CIARD Virtual Fair - Pathway
Ownership (copyright) of research outputs may reside with an individual, with his or her institution, or with other third parties. A copyright owner can allow other individuals or organizations various uses of the copyright material through licensing. Licensing is of great importance as a tool which encourages and extends the use and reuse of research outputs.
By following this Pathway you will learn how to manage the rights of your institution’s digital content in order to stimulate its’ use and reuse.
What do you need to know?
Copyright is a property right which authors have in relation to the works they create. It is a right to stop (or control) others from copying or exploiting the author’s works without permission. The individual author, or his or her institution, will often own copyright in their research outputs. Copyright may however be owned instead by the research funder, or a publisher who is publishing the work, or, for instance, an individual who created images used in the work.
A licence is an agreement, or a statement for users generally, that defines what a user (as an individual or an institution) is allowed to do with the copyrighted materials.
What do you need to do?
There are many benefits from allowing your institution’s research outputs to be used and reused as widely as possible. However, in some cases, you may need to control access to certain items, for instance research articles where the publisher imposes an embargo period after publication, or theses covered by an embargo for a period after the award of a degree.
First of all, be clear about whether your institution or individuals within it own your research outputs (i.e. hold copyright in them). There may be reasons why you do not – see below under Restrictions. Then you can create a licence which states what users are allowed to do with the outputs (see, for instance, Creative Commons and Science Commons in Examples). Policies governing use and re-use should always be defined explicitly on your repository and web sites. Your licence should cover all types of content, including metadata (metadata is data that describes the content of the repository. See the CIARD Pathway on ‘Develop a Repository for Digital Content’ for more information on this). Without an explicit licence, people should assume that they do not have permission to re-use content.
Your licence can place heavy restrictions on users limiting them to only looking at and reading content, or you may allow complete freedom to use and re-use in any way that is legal (this is called ‘putting into the public domain’). There are many possibilities between these two extremes.
It tends to be an accepted principle that metadata may be re-used for not-for-profit (non-commercial) purposes without prior permission in any medium. Usually a link to the original item or an acknowledgement of the source is requested. You may even allow your metadata to be re-used commercially - there are benefits from the additional exposure of your material. For other content, it is helpful to allow multiple copies to be made - for instance, for lecturers' handouts. Generally speaking, repository licences do not allow commercial re-use of full items without prior permission of the copyright holder.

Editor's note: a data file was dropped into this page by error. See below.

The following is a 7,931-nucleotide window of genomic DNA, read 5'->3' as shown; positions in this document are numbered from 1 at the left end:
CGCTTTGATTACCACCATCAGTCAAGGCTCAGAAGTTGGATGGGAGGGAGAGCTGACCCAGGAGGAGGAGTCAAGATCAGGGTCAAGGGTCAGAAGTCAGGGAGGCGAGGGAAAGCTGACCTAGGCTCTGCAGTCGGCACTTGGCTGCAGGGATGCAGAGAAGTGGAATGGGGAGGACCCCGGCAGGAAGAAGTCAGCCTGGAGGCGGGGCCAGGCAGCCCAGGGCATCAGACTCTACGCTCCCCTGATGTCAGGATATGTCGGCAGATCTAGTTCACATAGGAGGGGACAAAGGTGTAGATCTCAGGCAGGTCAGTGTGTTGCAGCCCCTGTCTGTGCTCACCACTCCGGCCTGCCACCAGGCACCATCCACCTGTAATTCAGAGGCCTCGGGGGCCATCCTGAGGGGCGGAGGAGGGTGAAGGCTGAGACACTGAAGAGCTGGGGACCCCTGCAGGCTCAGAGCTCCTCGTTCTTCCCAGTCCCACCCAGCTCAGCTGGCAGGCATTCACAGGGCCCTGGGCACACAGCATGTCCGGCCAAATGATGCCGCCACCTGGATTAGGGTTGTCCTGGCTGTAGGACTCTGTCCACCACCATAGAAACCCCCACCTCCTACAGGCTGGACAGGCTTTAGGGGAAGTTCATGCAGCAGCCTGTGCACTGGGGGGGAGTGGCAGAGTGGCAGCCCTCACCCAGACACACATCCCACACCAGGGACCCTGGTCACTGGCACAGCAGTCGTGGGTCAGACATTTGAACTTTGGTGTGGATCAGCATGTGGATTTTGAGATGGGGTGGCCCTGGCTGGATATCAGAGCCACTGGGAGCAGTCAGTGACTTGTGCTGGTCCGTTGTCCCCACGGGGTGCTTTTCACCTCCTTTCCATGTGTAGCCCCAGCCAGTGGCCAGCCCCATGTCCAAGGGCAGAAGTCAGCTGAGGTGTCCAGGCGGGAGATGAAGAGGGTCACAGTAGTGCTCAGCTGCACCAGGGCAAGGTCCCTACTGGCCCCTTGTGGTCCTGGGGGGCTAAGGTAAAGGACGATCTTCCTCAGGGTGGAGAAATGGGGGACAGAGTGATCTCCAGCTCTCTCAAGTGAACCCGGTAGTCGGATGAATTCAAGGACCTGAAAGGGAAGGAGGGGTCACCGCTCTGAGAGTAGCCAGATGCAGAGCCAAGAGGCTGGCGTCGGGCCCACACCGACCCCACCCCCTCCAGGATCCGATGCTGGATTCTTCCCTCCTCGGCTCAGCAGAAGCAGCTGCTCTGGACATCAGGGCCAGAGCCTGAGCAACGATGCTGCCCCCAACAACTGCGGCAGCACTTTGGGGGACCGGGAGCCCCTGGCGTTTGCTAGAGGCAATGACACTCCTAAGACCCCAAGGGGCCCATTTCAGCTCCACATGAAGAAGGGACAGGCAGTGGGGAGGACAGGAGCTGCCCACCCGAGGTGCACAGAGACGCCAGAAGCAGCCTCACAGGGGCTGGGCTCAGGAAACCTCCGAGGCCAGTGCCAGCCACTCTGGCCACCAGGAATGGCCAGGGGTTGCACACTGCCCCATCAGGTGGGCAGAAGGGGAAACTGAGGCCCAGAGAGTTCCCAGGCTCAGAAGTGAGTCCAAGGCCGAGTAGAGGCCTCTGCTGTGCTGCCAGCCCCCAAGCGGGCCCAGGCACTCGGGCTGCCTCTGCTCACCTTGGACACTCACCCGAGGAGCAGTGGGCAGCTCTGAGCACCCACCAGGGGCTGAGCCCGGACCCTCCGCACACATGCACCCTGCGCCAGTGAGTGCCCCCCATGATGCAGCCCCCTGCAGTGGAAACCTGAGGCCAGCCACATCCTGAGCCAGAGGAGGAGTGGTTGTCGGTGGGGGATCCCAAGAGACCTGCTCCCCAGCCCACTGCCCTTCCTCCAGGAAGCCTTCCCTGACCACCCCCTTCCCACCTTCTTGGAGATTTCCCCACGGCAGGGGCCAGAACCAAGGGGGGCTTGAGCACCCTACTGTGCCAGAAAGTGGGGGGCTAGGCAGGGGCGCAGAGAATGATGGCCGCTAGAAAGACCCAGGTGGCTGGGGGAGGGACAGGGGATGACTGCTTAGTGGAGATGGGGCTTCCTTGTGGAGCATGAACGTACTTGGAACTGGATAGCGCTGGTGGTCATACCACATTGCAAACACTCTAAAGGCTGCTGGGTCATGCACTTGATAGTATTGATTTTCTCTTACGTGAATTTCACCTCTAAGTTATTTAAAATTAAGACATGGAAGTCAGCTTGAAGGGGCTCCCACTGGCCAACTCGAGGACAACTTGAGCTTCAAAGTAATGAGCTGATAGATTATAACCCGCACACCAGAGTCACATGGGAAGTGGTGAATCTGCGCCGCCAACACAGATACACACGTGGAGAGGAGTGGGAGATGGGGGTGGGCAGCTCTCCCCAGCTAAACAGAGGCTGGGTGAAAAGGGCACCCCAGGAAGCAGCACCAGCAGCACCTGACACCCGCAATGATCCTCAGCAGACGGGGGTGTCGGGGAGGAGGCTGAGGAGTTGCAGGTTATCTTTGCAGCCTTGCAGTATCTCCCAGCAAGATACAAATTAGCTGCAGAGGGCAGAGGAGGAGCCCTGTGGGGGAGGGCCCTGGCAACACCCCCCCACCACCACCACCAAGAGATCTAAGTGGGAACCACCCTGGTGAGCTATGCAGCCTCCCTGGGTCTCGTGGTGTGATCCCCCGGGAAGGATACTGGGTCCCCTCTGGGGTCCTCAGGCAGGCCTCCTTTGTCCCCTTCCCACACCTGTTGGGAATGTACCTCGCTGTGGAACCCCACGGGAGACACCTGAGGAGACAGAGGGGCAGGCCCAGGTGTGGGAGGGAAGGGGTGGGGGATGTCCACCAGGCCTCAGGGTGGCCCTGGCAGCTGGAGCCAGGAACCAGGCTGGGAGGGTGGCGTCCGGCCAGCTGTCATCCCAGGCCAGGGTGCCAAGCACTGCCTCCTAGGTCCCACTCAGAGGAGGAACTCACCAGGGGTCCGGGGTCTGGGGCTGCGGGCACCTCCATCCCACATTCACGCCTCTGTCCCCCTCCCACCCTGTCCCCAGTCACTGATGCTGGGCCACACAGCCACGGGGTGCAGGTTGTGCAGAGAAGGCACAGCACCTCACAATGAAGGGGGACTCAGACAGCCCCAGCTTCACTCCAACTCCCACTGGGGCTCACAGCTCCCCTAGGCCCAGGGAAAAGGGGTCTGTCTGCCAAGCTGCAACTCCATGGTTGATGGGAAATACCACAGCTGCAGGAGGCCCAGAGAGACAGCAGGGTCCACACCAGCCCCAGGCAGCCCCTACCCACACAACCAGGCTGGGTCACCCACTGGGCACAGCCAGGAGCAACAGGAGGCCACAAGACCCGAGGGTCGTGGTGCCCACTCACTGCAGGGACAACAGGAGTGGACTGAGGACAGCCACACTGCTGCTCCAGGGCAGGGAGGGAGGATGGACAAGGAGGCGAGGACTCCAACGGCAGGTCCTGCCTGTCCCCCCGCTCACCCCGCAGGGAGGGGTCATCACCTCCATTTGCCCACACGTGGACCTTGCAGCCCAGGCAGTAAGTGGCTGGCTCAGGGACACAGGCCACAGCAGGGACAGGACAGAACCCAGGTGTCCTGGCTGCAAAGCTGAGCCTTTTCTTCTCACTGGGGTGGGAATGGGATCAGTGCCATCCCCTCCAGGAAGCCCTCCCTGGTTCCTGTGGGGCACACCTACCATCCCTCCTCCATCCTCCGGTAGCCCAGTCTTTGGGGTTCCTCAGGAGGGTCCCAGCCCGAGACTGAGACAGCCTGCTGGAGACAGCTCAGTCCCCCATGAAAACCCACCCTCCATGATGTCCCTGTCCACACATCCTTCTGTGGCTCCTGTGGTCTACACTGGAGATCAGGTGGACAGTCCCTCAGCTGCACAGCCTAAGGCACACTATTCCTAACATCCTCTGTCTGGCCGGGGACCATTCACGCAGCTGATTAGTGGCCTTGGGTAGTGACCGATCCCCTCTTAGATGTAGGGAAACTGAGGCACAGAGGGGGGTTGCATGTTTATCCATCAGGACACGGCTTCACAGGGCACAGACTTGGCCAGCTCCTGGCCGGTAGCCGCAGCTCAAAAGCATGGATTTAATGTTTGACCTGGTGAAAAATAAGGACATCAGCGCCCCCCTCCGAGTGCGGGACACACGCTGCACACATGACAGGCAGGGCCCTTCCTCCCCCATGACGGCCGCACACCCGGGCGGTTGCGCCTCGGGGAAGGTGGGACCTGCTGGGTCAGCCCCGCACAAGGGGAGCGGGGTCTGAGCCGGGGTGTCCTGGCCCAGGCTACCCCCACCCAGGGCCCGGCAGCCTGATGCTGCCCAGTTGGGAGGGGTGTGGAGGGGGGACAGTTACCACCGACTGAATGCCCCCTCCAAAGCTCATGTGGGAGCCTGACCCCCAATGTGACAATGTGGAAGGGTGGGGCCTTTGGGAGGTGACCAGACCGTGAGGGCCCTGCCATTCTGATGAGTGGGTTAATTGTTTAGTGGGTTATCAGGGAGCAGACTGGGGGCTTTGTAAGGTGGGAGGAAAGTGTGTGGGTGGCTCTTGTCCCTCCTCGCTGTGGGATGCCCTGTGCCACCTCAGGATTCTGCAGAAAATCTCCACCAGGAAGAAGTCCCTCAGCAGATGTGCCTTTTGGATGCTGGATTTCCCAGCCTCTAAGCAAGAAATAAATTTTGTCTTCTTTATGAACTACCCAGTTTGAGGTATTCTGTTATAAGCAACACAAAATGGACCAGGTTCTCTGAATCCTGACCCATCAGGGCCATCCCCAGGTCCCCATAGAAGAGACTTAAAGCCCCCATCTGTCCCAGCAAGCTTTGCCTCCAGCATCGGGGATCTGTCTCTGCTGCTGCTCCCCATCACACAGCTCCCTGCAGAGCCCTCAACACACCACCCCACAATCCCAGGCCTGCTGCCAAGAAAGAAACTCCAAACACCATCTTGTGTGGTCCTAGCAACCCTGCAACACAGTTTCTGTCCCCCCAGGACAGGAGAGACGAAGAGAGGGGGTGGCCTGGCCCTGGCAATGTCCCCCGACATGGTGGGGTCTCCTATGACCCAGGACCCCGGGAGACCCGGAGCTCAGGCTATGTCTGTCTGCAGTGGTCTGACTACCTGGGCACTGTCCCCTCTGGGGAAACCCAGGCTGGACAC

Conditions for use and re-use do not necessarily have to apply to your content as a whole. Individual items can be assigned differing rights permissions and conditions if required.
Some Usage Restrictions
You may be creating licences governing your institution’s content. Alternatively, you may need to be licensed by a third party who is in fact the copyright holder of your content, or who has imposed certain conditions on certain research outputs. Some examples of this are:
2. Books and book chapters – this will have been defined in the agreement signed between the author and publisher. For new agreements a flexible arrangement on copyright and/or licensing of usage may be negotiated.
3. Images - ideally, permission should be obtained when an image is taken for it to be used in other ways than that for which it was initially intended. Trying to obtain permission at a later date can be time-consuming.
4. Funding agency mandates - a number of research funders now have rules in place which make deposit in an open access repository a requirement of any grant. Other funders make a strong recommendation for deposit, or may make additional funds available for publication in an open access journal, or in one of the hybrid journals set up by some publishers. See JULIET in Examples.
It is now more common to be able to negotiate with publishers and other bodies to retain copyright in your works, or at least to be licensed by the copyright holder to be able to work flexibly with your outputs.
There are many sources of advice on the internet and elsewhere on copyright and licensing – for instance see www.copyrightanswers.blogspot.com for a useful resource where you can ask questions. Another useful site is the JISC-SURF Copyright Toolbox – http://copyrighttoolbox.surf.nl/copyrighttoolbox/. However, if you have any doubts or uncertainties it is always safest to seek legal advice directly from practitioners you know.
Creative Commons has developed licences and other legal advice to help authors keep their copyright while allowing use and reuse of materials. Creative Commons provides free tools that let authors, scientists, artists, and educators mark their work with the flexibility they want it to have. (http://creativecommons.org)
Science Commons is working to extend many of the Creative Commons principles specifically into the scientific world. (http://sciencecommons.org)
SHERPA (including RoMEO and JULIET) is a project, and several associated web sites, providing information on copyright, licensing, and associated legal issues for those developing digital repositories and opening up their content to wider usage. (http://www.sherpa.ac.uk/)